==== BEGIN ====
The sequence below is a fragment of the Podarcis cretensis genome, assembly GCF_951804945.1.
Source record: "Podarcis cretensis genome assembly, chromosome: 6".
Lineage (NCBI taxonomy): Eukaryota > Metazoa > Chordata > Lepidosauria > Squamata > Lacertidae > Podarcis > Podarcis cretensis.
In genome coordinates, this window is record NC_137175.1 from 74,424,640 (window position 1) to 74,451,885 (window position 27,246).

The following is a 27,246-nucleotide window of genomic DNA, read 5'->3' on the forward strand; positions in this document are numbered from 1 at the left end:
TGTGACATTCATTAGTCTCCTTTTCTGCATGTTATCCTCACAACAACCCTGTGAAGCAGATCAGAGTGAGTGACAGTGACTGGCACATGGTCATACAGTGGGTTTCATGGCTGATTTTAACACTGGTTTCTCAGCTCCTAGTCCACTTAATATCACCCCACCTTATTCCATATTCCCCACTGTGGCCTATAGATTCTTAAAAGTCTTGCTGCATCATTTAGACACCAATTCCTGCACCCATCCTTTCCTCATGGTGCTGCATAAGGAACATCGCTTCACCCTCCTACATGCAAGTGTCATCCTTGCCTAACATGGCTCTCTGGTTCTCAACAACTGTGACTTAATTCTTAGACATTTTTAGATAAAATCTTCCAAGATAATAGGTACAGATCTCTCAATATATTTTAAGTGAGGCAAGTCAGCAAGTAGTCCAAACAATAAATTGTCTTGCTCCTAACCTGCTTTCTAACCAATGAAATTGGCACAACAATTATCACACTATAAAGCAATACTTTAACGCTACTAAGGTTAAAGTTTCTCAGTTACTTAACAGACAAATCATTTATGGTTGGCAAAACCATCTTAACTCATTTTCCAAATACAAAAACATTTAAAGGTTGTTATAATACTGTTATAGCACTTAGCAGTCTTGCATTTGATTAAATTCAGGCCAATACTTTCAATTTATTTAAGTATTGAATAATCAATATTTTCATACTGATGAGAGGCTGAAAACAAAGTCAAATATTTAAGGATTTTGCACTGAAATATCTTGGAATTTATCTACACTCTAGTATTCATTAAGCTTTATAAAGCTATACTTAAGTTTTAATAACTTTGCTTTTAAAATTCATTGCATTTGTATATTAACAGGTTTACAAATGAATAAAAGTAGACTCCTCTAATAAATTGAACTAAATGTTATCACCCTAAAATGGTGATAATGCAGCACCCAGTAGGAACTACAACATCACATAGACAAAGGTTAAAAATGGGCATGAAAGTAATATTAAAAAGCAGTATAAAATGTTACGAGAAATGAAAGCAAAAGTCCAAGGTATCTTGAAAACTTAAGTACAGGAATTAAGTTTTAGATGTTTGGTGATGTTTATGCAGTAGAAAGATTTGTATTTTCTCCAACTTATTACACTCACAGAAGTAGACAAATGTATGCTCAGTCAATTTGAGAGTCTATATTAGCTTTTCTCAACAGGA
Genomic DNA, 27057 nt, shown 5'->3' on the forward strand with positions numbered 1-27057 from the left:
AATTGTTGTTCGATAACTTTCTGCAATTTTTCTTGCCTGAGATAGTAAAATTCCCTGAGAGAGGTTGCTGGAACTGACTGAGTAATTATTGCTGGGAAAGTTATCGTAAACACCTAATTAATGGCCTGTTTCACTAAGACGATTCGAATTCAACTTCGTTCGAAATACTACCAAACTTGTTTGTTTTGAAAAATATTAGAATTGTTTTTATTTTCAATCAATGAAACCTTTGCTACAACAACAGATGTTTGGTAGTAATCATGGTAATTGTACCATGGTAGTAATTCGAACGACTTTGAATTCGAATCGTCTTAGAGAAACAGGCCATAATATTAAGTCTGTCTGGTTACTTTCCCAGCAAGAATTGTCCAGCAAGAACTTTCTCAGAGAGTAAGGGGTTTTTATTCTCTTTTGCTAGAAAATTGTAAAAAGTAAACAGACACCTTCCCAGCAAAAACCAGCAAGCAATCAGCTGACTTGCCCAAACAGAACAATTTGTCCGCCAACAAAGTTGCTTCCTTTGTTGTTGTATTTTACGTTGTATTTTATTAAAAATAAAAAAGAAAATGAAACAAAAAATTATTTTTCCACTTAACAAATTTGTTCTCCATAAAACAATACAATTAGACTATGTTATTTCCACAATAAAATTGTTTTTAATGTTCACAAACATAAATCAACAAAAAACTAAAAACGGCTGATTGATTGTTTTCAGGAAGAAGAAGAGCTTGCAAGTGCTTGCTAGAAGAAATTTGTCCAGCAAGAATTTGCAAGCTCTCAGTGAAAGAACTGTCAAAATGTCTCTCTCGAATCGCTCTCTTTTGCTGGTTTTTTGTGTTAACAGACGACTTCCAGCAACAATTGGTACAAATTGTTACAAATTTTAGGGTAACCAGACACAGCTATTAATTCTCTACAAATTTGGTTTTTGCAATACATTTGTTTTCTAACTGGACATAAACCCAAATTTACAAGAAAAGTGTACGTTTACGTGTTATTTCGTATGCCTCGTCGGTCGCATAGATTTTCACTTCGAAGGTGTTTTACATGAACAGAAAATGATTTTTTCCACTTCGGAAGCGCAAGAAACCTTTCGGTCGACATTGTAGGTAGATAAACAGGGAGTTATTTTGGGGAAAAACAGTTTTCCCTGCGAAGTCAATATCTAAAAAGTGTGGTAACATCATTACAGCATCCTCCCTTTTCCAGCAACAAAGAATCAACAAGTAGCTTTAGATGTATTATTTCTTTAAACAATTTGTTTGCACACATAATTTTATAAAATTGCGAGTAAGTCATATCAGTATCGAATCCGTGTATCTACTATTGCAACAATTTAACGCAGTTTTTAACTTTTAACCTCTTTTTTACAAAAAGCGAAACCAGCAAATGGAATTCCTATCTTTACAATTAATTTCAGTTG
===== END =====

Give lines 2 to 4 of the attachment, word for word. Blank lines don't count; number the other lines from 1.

Source record: "Podarcis cretensis genome assembly, chromosome: 6".
Lineage (NCBI taxonomy): Eukaryota > Metazoa > Chordata > Lepidosauria > Squamata > Lacertidae > Podarcis > Podarcis cretensis.
In genome coordinates, this window is record NC_137175.1 from 74,424,640 (window position 1) to 74,451,885 (window position 27,246).